The United States is home to more prisoners than any other nation on earth. And with close to 700 out of every 100,000 residents in prison, the nation has the highest prison population rate in the developed world. Our prison system is expensive and highly punitive. At the same time, recidivism rates show that our model isn’t particularly good at deterring crime. Recognizing the failures of the nation’s decades-long tough on crime stance, a rare bipartisan discussion of corrections reform has gained national momentum. With a renewed focus on investing in programs, services, and initiatives that equip formerly incarcerated individuals with the skills they need to navigate the world outside, we take a look at some of the more successful national models, staring here in California.
In San Francisco, the County Sheriff’s Department has found great success in reducing the recidivism rate for adults by helping them earn a high school degree. In 2003, the Sheriff’s Department began the Five Keys Charter School, targeting male inmates at first. Within five years, they expanded operations to a women’s jail and opened a study hall to give graduates access to support services after they’ve been released. In 2012, the program was introduced to Los Angeles County jails, with impressive results. While the national recidivism rate (measured by calculating the number of re-arrests for released individuals) has hovered just below 70 percent, participants enrolled in the Five Keys Charter School report a far lower figure, with just 28 percent of individuals reoffending.
The Five Keys program is one of a number of efforts aimed at equipping inmates with the skills they’ll need to successfully reenter society. Recognizing that the nation’s policies precluded many inmates from pursuing an education while incarcerated, philanthropists stepped in to help provide prisoners with the skills they’d need to pursue a high school and/or college education and lead more stable lives on the outside. The model offered an alternative to the increasingly expensive corrections system we have today.
The growing number of funders investing in these efforts include the Sunshine Lady Foundation, Ford Foundation, Open Society Foundations, and the Kresge Foundation. These investments are premised on the notion that providing formerly incarcerated individuals with resources, skills, and services both before and after they are released can substantially reduce rates of reoffending. By providing supportive services that promote education, job training, stable housing, and personal growth, formerly incarcerated individuals stand a much better chance of leading a crime-free life after they’re released. For taxpayers, investing in these supportive services is typically cheaper than paying to incarcerate someone after they’ve reoffended. And seemingly limited interventions can significantly reduce recidivism.
Properly executed, a rehabilitative model that makes education opportunities available in prisons has the potential to significantly reduce recidivism. At New York’s Sing Sing Correctional Facility, Hudson Link launched a program that allowed inmates to pursue a college degree in 1998. For program participants, the recidivism rate was just two percent. Likewise, the Vera Institute of Justice’s Pathway from Prison program, is working in Michigan, New Jersey, and North Carolina to develop an evidence-based model that combines access to higher education with supportive reentry services. The pilot’s aim is to demonstrate the effectiveness of the model by quantifying the educational outcomes, recidivism rates, employment opportunities, and earnings potential for participants.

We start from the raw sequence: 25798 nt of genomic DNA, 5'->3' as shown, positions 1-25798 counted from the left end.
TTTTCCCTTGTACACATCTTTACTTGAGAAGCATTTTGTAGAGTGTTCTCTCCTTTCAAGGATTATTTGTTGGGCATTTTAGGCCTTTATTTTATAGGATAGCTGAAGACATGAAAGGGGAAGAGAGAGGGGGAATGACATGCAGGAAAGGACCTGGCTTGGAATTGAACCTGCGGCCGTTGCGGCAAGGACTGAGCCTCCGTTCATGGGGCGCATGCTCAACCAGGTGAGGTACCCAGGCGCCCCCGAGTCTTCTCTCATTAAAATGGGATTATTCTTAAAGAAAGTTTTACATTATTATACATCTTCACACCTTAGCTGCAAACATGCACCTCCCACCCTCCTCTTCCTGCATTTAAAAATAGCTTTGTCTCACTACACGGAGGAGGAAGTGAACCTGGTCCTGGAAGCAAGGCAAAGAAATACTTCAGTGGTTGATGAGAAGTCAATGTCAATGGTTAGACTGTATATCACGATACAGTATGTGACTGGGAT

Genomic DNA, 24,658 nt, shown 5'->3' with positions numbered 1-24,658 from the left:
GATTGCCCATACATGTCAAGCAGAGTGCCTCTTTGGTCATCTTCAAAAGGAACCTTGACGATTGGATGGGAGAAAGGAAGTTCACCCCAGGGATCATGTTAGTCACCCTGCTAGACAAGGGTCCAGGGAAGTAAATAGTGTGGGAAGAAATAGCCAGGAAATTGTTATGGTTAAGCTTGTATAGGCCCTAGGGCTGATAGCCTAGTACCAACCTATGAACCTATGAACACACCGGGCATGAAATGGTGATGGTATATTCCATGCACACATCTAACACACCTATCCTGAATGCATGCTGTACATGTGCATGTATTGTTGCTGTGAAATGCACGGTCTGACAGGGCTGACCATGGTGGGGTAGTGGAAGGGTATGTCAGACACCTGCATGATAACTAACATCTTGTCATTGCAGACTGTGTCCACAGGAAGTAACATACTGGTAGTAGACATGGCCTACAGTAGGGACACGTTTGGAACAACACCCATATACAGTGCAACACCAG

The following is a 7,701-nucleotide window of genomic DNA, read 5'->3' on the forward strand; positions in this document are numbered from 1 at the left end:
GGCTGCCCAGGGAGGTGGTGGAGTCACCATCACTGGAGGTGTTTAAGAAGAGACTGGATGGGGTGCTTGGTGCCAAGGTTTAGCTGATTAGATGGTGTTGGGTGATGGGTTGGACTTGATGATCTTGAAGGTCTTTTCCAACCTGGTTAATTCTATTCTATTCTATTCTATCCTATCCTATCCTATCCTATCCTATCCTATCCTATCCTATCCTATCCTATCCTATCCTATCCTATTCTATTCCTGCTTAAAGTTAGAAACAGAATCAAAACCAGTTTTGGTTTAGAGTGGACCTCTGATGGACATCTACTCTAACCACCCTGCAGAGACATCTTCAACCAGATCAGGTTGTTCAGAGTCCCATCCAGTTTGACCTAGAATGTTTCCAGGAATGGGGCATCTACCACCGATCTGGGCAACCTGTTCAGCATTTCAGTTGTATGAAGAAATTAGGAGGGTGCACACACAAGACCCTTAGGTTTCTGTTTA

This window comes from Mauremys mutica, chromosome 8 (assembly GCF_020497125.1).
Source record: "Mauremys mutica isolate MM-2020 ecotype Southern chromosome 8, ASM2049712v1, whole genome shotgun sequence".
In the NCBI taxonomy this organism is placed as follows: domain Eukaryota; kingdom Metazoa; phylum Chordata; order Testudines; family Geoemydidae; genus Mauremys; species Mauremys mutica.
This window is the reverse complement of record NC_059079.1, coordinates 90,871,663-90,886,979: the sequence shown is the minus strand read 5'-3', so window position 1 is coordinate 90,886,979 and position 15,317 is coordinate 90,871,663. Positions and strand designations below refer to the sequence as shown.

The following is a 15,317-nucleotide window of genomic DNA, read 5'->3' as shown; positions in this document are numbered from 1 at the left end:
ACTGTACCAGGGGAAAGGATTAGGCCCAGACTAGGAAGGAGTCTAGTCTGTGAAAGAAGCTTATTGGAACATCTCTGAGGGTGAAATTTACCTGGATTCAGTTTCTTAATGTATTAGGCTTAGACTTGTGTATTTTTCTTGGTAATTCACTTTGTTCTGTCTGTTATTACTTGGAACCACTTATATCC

Pathway from Prison will build on a growing body of evidence that shows that educational programs and reentry services can significantly improve outcomes for formerly incarcerated individuals. In 2013, RAND Corporation found that inmate participation in educational programs reduces the probability of recidivism by 43 percent. Faced with this reality, President Obama announced in late July that access to Pell Grants will be restored for formerly incarcerated adults. These individuals will now be able to access financial aid for college coursework and better equip themselves for entering the workforce.
While educational programming is critical to successfully integrating former inmates back into society, it is just one element of a comprehensive reentry model. Nationwide, organizations are testing models that focus on coordinating the many interventions that have been shown to reduce recidivism. This includes coordinating education, workforce training, job placement, cognitive behavioral therapy, housing, and mentorship services as part of a comprehensive suite of reentry services for high-risk populations. The Los Angeles-based, Anti-Recidivism Coalition is one of many groups working with current and former inmates, community partners, policymakers, and corrections officials to help formerly incarcerated people navigate the reentry landscape. To dramatically reduce recidivism and see the benefits of helping former inmates establish healthy and economically stable lifestyles, it will truly take a suite of innovative, cross-sector services.